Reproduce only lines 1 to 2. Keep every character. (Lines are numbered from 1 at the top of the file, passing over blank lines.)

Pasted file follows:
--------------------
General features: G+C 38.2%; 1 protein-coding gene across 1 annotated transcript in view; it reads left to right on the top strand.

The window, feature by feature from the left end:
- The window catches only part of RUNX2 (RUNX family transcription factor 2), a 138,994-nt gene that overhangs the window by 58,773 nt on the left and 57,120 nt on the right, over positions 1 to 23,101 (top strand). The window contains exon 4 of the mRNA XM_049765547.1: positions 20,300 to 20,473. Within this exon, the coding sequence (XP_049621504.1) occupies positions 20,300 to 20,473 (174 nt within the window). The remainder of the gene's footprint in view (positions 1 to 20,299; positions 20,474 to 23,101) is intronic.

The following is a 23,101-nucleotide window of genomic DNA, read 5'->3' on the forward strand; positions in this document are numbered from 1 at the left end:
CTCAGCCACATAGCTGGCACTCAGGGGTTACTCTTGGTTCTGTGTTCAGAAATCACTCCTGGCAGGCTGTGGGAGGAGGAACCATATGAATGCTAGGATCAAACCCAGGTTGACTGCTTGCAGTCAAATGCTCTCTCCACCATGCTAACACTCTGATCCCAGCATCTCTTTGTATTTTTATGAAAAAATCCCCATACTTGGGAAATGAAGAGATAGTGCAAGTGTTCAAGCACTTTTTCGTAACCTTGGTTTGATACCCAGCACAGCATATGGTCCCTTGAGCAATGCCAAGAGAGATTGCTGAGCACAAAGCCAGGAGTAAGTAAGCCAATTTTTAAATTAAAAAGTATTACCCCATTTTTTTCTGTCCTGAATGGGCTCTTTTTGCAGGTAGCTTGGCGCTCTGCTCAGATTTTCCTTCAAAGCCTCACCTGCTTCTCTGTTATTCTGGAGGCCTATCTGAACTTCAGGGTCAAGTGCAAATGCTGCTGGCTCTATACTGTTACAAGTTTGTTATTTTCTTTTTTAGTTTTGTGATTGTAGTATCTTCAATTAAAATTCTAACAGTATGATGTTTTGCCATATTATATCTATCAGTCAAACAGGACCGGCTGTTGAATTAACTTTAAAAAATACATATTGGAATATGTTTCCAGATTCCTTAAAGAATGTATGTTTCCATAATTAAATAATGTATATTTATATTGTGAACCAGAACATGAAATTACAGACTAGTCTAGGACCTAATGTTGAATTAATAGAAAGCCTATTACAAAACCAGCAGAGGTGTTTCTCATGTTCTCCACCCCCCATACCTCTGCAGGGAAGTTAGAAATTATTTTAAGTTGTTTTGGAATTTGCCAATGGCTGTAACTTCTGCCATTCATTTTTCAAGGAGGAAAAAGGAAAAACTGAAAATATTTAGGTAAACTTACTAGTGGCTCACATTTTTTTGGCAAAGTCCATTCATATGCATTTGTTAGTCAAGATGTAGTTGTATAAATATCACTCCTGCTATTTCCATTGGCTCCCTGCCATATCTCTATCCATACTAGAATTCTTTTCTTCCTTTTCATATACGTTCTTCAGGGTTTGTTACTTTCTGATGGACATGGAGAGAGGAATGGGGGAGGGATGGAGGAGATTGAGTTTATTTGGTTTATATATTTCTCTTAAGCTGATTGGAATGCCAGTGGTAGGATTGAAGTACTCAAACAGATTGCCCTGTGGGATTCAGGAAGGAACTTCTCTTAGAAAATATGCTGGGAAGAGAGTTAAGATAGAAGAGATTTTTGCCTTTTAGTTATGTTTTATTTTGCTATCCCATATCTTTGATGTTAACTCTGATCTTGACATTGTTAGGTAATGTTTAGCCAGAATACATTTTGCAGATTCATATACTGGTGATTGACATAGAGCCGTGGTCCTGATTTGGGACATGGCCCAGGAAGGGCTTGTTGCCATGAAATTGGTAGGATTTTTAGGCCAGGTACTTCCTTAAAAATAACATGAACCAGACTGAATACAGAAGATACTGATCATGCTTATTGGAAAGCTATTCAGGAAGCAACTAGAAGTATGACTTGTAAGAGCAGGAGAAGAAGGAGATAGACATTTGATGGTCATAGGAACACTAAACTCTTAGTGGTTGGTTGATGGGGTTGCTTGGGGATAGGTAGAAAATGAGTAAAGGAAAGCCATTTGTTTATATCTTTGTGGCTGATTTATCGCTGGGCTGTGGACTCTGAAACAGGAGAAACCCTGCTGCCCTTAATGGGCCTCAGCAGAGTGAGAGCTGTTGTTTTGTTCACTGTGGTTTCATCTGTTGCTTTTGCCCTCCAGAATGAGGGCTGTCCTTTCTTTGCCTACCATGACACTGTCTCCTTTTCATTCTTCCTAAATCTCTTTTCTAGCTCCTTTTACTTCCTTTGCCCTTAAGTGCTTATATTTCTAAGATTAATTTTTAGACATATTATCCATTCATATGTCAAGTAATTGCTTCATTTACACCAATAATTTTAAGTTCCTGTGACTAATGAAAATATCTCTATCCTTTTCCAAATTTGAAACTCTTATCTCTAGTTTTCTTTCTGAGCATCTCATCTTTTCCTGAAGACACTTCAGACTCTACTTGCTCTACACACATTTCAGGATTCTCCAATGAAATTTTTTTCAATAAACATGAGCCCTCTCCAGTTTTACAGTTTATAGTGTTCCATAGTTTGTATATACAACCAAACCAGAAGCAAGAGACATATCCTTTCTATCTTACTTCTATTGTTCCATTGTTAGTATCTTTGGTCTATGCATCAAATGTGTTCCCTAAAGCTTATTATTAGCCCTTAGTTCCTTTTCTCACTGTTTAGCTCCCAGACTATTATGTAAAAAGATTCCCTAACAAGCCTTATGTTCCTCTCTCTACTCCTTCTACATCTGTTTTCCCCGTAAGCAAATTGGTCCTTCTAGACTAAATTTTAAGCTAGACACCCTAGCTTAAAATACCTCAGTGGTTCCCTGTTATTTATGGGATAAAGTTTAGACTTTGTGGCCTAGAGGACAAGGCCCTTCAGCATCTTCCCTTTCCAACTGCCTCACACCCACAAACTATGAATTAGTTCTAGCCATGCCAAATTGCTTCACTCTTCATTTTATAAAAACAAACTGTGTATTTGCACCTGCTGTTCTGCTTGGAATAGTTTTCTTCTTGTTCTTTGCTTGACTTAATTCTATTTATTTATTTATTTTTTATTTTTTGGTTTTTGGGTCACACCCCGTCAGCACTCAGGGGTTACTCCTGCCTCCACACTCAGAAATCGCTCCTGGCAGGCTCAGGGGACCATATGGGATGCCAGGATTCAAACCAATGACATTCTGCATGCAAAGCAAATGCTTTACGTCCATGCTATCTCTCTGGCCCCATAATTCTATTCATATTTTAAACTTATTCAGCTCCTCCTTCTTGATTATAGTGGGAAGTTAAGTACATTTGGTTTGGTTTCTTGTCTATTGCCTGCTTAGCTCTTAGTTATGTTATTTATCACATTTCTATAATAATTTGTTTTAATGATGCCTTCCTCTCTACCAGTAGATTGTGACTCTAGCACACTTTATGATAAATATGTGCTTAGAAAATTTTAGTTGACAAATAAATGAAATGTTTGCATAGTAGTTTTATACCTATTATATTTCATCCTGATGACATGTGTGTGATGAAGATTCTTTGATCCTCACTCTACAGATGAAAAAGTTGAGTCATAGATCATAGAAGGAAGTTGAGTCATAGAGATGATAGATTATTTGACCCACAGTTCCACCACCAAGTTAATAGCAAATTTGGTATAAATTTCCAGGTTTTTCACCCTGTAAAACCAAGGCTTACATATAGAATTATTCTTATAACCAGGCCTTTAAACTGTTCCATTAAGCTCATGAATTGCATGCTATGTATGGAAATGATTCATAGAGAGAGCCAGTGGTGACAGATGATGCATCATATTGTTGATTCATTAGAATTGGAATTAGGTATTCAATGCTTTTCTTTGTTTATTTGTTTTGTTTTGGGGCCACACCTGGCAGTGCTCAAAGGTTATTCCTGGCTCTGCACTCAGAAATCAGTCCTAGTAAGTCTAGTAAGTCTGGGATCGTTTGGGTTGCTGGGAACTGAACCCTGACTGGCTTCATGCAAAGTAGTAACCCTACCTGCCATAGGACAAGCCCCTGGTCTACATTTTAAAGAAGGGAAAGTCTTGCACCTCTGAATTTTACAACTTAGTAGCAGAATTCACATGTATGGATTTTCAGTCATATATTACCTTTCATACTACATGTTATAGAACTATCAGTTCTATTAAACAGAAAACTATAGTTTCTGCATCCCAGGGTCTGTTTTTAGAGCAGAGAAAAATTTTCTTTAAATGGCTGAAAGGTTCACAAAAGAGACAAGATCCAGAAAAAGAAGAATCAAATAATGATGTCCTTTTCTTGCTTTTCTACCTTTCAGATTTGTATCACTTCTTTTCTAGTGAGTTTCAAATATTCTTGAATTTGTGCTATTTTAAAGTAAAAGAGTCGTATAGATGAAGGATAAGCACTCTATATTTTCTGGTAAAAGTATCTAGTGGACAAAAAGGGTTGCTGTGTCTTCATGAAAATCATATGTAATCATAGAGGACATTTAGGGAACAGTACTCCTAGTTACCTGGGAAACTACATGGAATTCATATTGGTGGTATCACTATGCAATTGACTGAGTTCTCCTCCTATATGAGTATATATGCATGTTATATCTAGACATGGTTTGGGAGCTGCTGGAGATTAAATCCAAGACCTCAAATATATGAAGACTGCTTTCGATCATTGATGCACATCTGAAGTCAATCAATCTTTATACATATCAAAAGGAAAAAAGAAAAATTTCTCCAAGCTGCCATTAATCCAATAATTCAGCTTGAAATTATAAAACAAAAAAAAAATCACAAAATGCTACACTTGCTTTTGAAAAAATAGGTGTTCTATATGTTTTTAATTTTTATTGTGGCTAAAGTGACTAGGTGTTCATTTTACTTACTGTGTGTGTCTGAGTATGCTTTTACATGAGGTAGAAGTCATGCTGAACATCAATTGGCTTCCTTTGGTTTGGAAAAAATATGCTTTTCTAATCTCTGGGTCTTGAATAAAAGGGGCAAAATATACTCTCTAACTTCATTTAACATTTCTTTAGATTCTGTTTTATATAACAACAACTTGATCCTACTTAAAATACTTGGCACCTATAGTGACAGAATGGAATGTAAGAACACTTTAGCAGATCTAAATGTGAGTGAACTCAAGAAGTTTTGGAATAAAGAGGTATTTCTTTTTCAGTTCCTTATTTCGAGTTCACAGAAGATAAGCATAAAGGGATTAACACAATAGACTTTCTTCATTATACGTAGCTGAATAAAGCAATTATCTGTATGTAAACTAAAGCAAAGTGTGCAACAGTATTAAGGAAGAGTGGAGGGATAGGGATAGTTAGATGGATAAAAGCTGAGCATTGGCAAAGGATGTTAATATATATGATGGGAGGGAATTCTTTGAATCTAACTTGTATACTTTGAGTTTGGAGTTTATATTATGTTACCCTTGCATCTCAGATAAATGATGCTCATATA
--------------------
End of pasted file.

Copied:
General features: G+C 38.2%; 1 protein-coding gene across 1 annotated transcript in view; it reads left to right on the top strand.

The window, feature by feature from the left end: